The standard consumers embrace is the standard we accept

Lately, however, this system of workplace protections has been fraying at its edges. One reason is the rise of the “gig economy”, with couriers and drivers being its most visible representatives. Gig work is short-term, often repetitive, and tightly managed by one of the many apps that now offer this kind of work.

Controversially, most gig workers operate legally as independent contractors, not employees, putting them outside Australia’s net of workplace protections.

If you’ve ever caught an Uber or ordered a meal on Deliveroo, then you’ve participated in this gig economy. These companies have boomed in popularity by offering customers greater choice, convenience, and often lower prices. But have you ever considered the experiences of those whose labour makes these cut-price services possible – your Uber driver or the rider carrying your dinner?

DeliverooCredit:Trevor Collens

The gig economy has divided opinion. Researchers have pointed to problems, including low pay, intense worker surveillance, and safety issues. Unions have lobbied for changes to workplace laws to prevent workers’ exploitation.

Governments are taking an interest, with Victoria initiating a public inquiry into gig work. All the while, major platform companies say that new regulation is unnecessary as their “driver-partners” or “riders” gain from the flexibility of working as contractors instead of employees.

Until recently, consumers have barely featured in these debates. We haven’t known if most consumers are sceptics or supporters of platforms, despite the obvious efforts that these companies make to appeal to consumers and the fact that consumers drive the demand for gig workers.

So, what do consumers think about gig work? Our research shows that most Australians (71 per cent) agree that gig work benefits people who are looking for flexible schedules, including older workers (68 per cent). Australians are split 50/50 on whether gigs provide good entry-level jobs and are unconvinced that gigs help workers to build careers (only 30 per cent agree). Most emphatically, very few of us (13 per cent) believe that gig work promotes financial security for workers.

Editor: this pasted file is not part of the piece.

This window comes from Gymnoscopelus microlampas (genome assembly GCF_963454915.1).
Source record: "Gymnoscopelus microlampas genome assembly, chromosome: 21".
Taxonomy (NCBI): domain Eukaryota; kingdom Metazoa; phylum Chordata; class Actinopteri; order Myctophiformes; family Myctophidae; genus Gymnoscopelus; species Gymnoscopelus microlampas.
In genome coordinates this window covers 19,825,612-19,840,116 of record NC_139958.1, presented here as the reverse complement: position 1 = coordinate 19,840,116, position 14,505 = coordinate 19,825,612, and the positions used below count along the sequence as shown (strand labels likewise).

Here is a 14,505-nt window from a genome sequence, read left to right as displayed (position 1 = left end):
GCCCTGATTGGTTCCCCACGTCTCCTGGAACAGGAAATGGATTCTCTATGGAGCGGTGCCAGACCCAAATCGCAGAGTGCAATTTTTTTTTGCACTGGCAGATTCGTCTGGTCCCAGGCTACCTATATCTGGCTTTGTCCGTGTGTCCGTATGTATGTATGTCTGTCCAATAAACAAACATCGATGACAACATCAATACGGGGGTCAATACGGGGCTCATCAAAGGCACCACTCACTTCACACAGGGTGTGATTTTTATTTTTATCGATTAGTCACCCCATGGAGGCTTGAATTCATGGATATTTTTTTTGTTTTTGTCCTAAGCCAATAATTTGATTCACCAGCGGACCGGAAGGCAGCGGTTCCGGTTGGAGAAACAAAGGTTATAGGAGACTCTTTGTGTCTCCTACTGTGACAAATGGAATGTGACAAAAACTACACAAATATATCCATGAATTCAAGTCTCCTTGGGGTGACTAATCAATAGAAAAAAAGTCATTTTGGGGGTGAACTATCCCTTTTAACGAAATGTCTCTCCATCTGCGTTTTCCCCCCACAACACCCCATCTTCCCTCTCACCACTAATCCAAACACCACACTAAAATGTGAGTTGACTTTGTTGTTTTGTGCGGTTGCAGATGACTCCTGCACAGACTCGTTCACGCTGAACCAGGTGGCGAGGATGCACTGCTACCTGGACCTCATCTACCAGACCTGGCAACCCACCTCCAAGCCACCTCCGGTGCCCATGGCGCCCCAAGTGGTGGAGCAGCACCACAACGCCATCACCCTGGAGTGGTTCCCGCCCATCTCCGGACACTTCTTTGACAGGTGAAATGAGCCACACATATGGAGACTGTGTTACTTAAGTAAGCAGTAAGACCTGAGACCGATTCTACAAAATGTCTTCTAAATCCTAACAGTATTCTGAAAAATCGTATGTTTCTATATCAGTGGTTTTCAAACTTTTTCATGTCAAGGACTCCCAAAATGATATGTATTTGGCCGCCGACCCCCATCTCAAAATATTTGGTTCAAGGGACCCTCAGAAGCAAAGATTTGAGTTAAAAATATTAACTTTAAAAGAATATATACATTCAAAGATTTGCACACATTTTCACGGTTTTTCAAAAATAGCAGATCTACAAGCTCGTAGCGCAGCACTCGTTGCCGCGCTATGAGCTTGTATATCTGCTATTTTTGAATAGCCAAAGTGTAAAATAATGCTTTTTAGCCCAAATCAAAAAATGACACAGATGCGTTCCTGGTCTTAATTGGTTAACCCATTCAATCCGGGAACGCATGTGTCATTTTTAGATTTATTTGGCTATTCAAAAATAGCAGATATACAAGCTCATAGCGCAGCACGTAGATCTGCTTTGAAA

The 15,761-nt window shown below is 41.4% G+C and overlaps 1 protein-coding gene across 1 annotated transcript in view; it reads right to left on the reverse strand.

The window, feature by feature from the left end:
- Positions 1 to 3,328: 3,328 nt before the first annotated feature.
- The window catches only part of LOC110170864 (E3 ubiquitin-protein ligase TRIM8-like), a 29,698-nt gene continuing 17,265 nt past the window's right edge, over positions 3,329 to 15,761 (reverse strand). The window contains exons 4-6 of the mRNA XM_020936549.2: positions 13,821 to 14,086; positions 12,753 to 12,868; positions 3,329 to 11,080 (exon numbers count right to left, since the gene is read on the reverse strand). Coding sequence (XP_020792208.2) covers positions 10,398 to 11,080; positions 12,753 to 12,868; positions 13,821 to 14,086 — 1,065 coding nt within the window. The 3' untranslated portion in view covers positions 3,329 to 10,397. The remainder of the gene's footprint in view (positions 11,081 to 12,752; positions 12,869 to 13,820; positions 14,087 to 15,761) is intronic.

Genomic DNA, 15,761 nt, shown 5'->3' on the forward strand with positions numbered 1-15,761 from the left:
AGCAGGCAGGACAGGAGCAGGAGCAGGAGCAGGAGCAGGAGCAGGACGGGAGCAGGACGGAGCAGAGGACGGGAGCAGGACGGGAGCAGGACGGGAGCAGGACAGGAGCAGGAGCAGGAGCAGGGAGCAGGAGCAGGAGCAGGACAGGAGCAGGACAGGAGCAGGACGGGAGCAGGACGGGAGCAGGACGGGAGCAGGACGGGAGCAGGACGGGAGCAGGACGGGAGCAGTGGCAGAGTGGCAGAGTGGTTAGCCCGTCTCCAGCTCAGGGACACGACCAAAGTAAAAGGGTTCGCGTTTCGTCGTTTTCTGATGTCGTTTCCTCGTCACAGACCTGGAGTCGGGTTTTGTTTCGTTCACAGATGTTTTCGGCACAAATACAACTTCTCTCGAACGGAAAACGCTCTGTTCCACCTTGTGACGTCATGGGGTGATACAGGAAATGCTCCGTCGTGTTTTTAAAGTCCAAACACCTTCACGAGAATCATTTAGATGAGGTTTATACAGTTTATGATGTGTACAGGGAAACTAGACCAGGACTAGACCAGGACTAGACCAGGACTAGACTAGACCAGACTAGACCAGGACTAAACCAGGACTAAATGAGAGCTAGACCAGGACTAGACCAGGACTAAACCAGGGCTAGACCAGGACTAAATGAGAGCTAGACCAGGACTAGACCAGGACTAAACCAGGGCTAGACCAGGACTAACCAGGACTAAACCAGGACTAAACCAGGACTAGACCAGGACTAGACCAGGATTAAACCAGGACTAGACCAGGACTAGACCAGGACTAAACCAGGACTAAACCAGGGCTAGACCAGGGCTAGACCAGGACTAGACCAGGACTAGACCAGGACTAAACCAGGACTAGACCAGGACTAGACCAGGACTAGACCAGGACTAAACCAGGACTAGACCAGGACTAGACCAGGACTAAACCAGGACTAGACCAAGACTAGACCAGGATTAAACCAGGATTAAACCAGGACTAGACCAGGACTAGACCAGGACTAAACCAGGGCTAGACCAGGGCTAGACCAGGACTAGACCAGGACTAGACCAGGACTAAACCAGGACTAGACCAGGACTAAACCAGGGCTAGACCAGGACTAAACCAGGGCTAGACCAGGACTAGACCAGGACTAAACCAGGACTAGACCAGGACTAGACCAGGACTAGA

People who have used gig platforms are typically more positive about gig work, except in relation to financial security. Platform users and non-users are united in their scepticism about this aspect of gig work.

Gig economy users are still a minority of the population, however, and they are younger, more educated, and more urbanised than other Australians. Whether for ride-hailing, food delivery, or household-based tasks, people who use gig platforms for these services are easily outnumbered by those who have not.


This ‘uncommitted majority’ of Australians, who have not yet used platforms, offers great potential for campaigners seeking to improve working conditions in the gig economy. Most Australians do not yet have a settled view about gig work’s pros and cons. They could be swayed by resonant messages, especially if these target its widely recognised weak point: gig workers’ financial plight.

If you already use gig platforms or are intending to, explore your range of options. Platforms offer different deals to workers, with some taking a larger cut of each transaction than others. Depending on where you live and what you need done, you may be able to find similar providers that put more money back into gig workers’ pockets.

If you get an opportunity, talk to your driver or courier and hear what their experiences have been like on different platforms.

Campaigns that build awareness of the risks that go with gig work, particularly those that appeal broadly to the ethical instincts of the uncommitted majority of Australian consumers, are the most likely to garner support.

Failing that, the more problematic features of gig work may soon be locked in as standards that most of us largely accept in exchange for cheaper services.

Dr Joshua Healy, is from the Centre for Workplace Leadership at The University of Melbourne; Dr Andreas Pekarek, Department of Management and Marketing, The University of Melbourne; Professor Ariadne Vromen, Department of Government and International Relations, The University of Sydney.

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